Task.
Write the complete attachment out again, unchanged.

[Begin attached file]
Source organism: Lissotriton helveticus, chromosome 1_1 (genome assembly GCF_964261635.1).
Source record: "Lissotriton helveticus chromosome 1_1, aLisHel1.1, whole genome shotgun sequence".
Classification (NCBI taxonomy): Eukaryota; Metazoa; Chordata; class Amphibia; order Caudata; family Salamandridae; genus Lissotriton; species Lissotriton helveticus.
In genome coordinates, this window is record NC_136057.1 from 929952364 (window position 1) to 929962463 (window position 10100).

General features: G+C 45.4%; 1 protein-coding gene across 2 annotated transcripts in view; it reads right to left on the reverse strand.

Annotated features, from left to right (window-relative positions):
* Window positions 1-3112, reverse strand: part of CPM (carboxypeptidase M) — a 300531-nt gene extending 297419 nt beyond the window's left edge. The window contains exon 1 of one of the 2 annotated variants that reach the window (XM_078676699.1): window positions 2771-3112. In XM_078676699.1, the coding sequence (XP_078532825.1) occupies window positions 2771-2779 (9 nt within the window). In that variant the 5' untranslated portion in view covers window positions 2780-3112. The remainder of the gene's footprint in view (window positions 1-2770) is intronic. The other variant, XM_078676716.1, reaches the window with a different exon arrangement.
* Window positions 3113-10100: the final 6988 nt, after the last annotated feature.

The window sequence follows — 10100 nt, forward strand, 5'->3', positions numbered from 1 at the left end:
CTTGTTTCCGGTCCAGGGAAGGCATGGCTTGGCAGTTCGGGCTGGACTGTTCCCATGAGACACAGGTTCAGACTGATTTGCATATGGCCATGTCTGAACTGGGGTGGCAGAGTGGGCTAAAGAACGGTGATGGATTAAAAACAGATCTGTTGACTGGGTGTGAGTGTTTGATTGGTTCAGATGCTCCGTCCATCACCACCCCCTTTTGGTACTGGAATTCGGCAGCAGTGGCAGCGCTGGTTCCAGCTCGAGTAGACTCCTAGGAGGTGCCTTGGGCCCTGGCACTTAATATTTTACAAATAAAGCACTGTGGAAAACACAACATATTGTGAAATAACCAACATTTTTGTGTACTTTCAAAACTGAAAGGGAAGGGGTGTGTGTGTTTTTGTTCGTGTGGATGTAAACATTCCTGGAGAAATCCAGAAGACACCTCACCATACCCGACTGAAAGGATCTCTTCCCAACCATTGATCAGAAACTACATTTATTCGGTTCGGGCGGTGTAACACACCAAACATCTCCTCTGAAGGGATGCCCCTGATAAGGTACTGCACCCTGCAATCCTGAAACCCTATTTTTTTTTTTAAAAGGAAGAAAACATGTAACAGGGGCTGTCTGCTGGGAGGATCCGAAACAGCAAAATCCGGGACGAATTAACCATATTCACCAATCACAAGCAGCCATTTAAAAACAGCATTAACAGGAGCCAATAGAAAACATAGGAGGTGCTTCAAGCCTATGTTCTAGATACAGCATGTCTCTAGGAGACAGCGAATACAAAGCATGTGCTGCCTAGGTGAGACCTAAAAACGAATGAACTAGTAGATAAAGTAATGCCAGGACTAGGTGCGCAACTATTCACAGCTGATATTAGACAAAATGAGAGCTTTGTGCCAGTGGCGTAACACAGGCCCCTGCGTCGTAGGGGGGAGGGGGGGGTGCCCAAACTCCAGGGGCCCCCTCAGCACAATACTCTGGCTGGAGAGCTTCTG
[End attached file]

Source organism: Lissotriton helveticus, chromosome 1_1 (genome assembly GCF_964261635.1).
Source record: "Lissotriton helveticus chromosome 1_1, aLisHel1.1, whole genome shotgun sequence".
Classification (NCBI taxonomy): Eukaryota; Metazoa; Chordata; class Amphibia; order Caudata; family Salamandridae; genus Lissotriton; species Lissotriton helveticus.
In genome coordinates, this window is record NC_136057.1 from 929952364 (window position 1) to 929962463 (window position 10100).

General features: G+C 45.4%; 1 protein-coding gene across 2 annotated transcripts in view; it reads right to left on the reverse strand.

Annotated features, from left to right (window-relative positions):
* Window positions 1-3112, reverse strand: part of CPM (carboxypeptidase M) — a 300531-nt gene extending 297419 nt beyond the window's left edge. The window contains exon 1 of one of the 2 annotated variants that reach the window (XM_078676699.1): window positions 2771-3112. In XM_078676699.1, the coding sequence (XP_078532825.1) occupies window positions 2771-2779 (9 nt within the window). In that variant the 5' untranslated portion in view covers window positions 2780-3112. The remainder of the gene's footprint in view (window positions 1-2770) is intronic. The other variant, XM_078676716.1, reaches the window with a different exon arrangement.
* Window positions 3113-10100: the final 6988 nt, after the last annotated feature.

The window sequence follows — 10100 nt, forward strand, 5'->3', positions numbered from 1 at the left end:
CTTGTTTCCGGTCCAGGGAAGGCATGGCTTGGCAGTTCGGGCTGGACTGTTCCCATGAGACACAGGTTCAGACTGATTTGCATATGGCCATGTCTGAACTGGGGTGGCAGAGTGGGCTAAAGAACGGTGATGGATTAAAAACAGATCTGTTGACTGGGTGTGAGTGTTTGATTGGTTCAGATGCTCCGTCCATCACCACCCCCTTTTGGTACTGGAATTCGGCAGCAGTGGCAGCGCTGGTTCCAGCTCGAGTAGACTCCTAGGAGGTGCCTTGGGCCCTGGCACTTAATATTTTACAAATAAAGCACTGTGGAAAACACAACATATTGTGAAATAACCAACATTTTTGTGTACTTTCAAAACTGAAAGGGAAGGGGTGTGTGTGTTTTTGTTCGTGTGGATGTAAACATTCCTGGAGAAATCCAGAAGACACCTCACCATACCCGACTGAAAGGATCTCTTCCCAACCATTGATCAGAAACTACATTTATTCGGTTCGGGCGGTGTAACACACCAAACATCTCCTCTGAAGGGATGCCCCTGATAAGGTACTGCACCCTGCAATCCTGAAACCCTATTTTTTTTTTTAAAAGGAAGAAAACATGTAACAGGGGCTGTCTGCTGGGAGGATCCGAAACAGCAAAATCCGGGACGAATTAACCATATTCACCAATCACAAGCAGCCATTTAAAAACAGCATTAACAGGAGCCAATAGAAAACATAGGAGGTGCTTCAAGCCTATGTTCTAGATACAGCATGTCTCTAGGAGACAGCGAATACAAAGCATGTGCTGCCTAGGTGAGACCTAAAAACGAATGAACTAGTAGATAAAGTAATGCCAGGACTAGGTGCGCAACTATTCACAGCTGATATTAGACAAAATGAGAGCTTTGTGCCAGTGGCGTAACACAGGCCCCTGCGTCGTAGGGGGGAGGGGGGGGTGCCCAAACTCCAGGGGCCCCCTCAGCACAATACTCTGGCTGGAGAGCTTCTG